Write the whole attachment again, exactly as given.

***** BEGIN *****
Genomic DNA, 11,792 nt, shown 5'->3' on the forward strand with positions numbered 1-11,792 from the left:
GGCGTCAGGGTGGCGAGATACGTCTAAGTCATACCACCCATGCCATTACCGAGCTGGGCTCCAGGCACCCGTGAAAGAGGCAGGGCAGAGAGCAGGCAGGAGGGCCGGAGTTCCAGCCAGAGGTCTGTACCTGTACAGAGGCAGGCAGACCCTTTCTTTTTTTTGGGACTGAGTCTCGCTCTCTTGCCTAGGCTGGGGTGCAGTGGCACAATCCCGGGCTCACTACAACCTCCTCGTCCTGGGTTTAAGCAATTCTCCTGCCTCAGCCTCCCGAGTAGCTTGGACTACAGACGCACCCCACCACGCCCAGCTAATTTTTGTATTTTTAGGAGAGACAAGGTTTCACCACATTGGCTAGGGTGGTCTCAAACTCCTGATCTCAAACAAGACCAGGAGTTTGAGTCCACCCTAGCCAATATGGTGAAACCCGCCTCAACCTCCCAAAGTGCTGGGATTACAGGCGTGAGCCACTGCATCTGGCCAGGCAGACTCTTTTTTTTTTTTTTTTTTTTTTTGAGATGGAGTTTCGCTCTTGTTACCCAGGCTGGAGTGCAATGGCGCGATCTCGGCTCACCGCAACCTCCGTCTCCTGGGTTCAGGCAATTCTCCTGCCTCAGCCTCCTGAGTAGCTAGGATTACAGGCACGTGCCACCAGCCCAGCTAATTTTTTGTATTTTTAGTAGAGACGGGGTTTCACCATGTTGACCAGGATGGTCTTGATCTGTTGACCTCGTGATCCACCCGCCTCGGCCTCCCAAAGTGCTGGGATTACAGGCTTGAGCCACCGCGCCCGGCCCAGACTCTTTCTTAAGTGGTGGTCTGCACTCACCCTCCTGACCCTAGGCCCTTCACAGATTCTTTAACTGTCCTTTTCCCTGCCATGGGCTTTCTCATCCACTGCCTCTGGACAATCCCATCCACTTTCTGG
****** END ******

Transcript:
Genomic DNA, 11,792 nt, shown 5'->3' on the forward strand with positions numbered 1-11,792 from the left:
GGCGTCAGGGTGGCGAGATACGTCTAAGTCATACCACCCATGCCATTACCGAGCTGGGCTCCAGGCACCCGTGAAAGAGGCAGGGCAGAGAGCAGGCAGGAGGGCCGGAGTTCCAGCCAGAGGTCTGTACCTGTACAGAGGCAGGCAGACCCTTTCTTTTTTTTGGGACTGAGTCTCGCTCTCTTGCCTAGGCTGGGGTGCAGTGGCACAATCCCGGGCTCACTACAACCTCCTCGTCCTGGGTTTAAGCAATTCTCCTGCCTCAGCCTCCCGAGTAGCTTGGACTACAGACGCACCCCACCACGCCCAGCTAATTTTTGTATTTTTAGGAGAGACAAGGTTTCACCACATTGGCTAGGGTGGTCTCAAACTCCTGATCTCAAACAAGACCAGGAGTTTGAGTCCACCCTAGCCAATATGGTGAAACCCGCCTCAACCTCCCAAAGTGCTGGGATTACAGGCGTGAGCCACTGCATCTGGCCAGGCAGACTCTTTTTTTTTTTTTTTTTTTTTTTGAGATGGAGTTTCGCTCTTGTTACCCAGGCTGGAGTGCAATGGCGCGATCTCGGCTCACCGCAACCTCCGTCTCCTGGGTTCAGGCAATTCTCCTGCCTCAGCCTCCTGAGTAGCTAGGATTACAGGCACGTGCCACCAGCCCAGCTAATTTTTTGTATTTTTAGTAGAGACGGGGTTTCACCATGTTGACCAGGATGGTCTTGATCTGTTGACCTCGTGATCCACCCGCCTCGGCCTCCCAAAGTGCTGGGATTACAGGCTTGAGCCACCGCGCCCGGCCCAGACTCTTTCTTAAGTGGTGGTCTGCACTCACCCTCCTGACCCTAGGCCCTTCACAGATTCTTTAACTGTCCTTTTCCCTGCCATGGGCTTTCTCATCCACTGCCTCTGGACAATCCCATCCACTTTCTGG